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December 14, 2012

The Shire & Christmas Favourite Things

By Maryanna Gabriel
Owner & Farmer

Funny as you grow taller, one’s Christmas stocking grows smaller. One learns to compensate. The invaluable love of those that are treasured weighs in heavily. Cinnamon sticks wrapped in brown velvet ribbon, the sounds from the fire, the glow of candles, glorious music. Then there is Tolkein. I made a promise, in writing, when I visited the Shire set in New Zealand that I would not publish my photos until the movie The Hobbit was released, which is now. I kept my promise. They had filmed only three weeks prior to my visit. I was so excited I could barely hear what I was being told about the set by the farmer who owns it. When Peter Jackson, the director, was flying around looking for a perfect place the chopper landed in this farmer’s field with the cute little lake. The famous director knocked on the door. A woman opened the door and told him to come back in two hours, her husband was watching the All Blacks play rugby, which Peter did! Little did they all know how impactful the fateful and historic encounter would be for them. Now the set is as important is their farm. You can see the idyllic setting dotted with their sheep. I have seen the movie today and it is as good if not better than the Lord Of The Rings. It was adorable, funny, and filled with drooling mountain trolls and all of the philosophy, action, and enchantment one needs to feel truly inspired. The younger Bilbo’s acting was absolutely wonderful, don’t pay any attention to that Globe and Mail reviewer who panned it. I saw the movie without 3D and it was absolutely fantastic. The local movie theater is playing my photos before the movie if you would like to see the photos. All very exciting and a great way to spend some holiday time. Happy holidays everyone!
Bilbo's House

December 8, 2012

Thinking Of The Nazarene

By Maryanna Gabriel
It has been a long while since I was in Jerusalem. As a younger woman I felt overwhelmed by the maelstrom of people and the fervent concentration of the churches of the world there. The ancient lane-ways and cobblestone streets literally sent me into a swoon. I was overcome by some malady as I strove to steady myself. Later, when I was better, a trip was made to Nazareth. It was a little disappointing. I remember staring at a bland Sea of Galilee, it seemed so nondescript, and there were bubbles on the surface of the water. I don’t know what I expected. Blind illumination. Perhaps some morphic resonance of the sacred. It seemed important to see these places right out of the starting gate of life and it all resounds profoundly regardless, as I listen to Handel's Messiah. Christmas is a time where what is abiding and enduring comes to the fore and all else falls away. What is abiding of course is eternal and that is the unraveling of the great mystery we all must journey.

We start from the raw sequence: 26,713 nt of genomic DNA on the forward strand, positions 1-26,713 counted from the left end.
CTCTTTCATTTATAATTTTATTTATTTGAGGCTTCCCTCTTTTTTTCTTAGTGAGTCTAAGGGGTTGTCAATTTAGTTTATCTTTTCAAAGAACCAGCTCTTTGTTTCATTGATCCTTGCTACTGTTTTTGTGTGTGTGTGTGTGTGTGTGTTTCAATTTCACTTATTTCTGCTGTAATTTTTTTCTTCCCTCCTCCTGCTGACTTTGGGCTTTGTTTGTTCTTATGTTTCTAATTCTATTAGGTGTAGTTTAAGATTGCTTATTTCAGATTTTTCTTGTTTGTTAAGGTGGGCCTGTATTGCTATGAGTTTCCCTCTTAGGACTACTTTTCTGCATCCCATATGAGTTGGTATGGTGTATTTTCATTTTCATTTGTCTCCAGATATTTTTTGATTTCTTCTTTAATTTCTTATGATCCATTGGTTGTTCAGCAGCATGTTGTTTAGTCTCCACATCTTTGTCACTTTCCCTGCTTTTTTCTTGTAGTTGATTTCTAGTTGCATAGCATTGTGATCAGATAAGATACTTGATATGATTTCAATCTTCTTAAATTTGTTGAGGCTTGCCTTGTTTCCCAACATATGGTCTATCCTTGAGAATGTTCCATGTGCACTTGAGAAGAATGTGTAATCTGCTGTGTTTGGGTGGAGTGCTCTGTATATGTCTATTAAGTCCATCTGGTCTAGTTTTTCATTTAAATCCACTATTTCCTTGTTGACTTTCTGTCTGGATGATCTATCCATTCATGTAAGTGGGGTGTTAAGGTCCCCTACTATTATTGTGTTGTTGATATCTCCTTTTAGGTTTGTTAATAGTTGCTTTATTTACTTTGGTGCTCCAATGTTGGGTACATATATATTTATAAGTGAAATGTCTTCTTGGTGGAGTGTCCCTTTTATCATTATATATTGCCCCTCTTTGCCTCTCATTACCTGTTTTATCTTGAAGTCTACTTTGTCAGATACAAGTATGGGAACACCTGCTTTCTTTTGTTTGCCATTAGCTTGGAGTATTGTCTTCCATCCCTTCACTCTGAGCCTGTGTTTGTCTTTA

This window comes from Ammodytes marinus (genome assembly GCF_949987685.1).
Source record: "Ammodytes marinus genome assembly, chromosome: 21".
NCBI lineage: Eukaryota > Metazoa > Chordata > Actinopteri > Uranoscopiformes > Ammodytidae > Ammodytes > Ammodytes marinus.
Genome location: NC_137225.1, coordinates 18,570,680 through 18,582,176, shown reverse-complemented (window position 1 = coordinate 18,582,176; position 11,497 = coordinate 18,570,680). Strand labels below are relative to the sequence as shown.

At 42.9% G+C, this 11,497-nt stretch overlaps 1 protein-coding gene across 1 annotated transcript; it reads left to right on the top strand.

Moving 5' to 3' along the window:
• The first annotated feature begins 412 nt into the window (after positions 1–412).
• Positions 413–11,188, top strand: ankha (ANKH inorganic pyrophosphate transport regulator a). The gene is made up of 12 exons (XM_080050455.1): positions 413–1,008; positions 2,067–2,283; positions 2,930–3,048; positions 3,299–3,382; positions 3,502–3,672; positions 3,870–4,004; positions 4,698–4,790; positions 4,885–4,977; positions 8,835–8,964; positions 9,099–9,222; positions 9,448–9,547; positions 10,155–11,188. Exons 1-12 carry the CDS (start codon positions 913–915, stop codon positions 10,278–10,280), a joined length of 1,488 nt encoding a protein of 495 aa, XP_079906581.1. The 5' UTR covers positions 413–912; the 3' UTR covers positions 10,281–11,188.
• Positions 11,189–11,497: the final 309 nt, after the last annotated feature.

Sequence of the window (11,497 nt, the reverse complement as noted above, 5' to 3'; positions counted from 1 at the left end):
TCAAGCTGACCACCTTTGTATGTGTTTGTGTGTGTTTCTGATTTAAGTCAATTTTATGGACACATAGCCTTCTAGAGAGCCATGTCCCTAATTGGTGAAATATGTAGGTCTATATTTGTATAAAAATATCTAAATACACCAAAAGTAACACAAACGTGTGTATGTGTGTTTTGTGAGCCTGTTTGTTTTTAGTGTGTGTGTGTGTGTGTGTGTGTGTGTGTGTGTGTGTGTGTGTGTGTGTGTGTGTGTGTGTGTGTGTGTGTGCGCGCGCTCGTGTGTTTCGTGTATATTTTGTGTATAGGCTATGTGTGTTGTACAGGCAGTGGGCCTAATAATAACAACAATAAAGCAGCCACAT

"Behold, I send you out as sheep in the midst of wolves,
so be wise as serpents and innocent as doves."
Matthew 10:16

December 1, 2012

The Word Christmas Has Jesus’s Name In It

By Maryanna Gabriel

Sometimes we forgot the point of the December hullabaloo  I studied and worked in archaeology when I was younger and I am currently following the documentaries by Canadian filmmaker and academic Simcha Jacobovici with avid interest. In 1980 a remarkable  tomb was discovered in Jerusalem often referred to as the Talpiot Tomb. The implications of the tomb and contents have languished in dusty basements since but recently Professor Jacobovici has made some exciting extrapolations, and integrated noteworthy findings. The tomb has several features that are remarkable but primarily the ossuaries (bone boxes) contain names of principal characters and family members associated with Jesus Christ and also includes a box that may be that of Christ’s. What is more remarkable is the context. The statistics for finding a cluster of this type that dates to the time is worthy of serious consideration.  I was further compelled when I saw a documentary made to refute these findings. Not only was it scant and emotional, it did not, to my mind, directly refute the careful research that has thus far been presented.  Professor Jacobovici is working with many experts, including a DNA laboratory in Canada, and has published a book in conjunction with Dr. James Tabor, of the University of North Carolina, entitled, “The Jesus Discovery: The New Archaeology That Reveals The Birth Of Christianity.” Over the Christmas season these documentaries may be played again. They are definitely compelling and well worth checking out. These bones of contention in the holy land are ground breaking, earth shattering, and cutting edge and all very apropos for December 2012.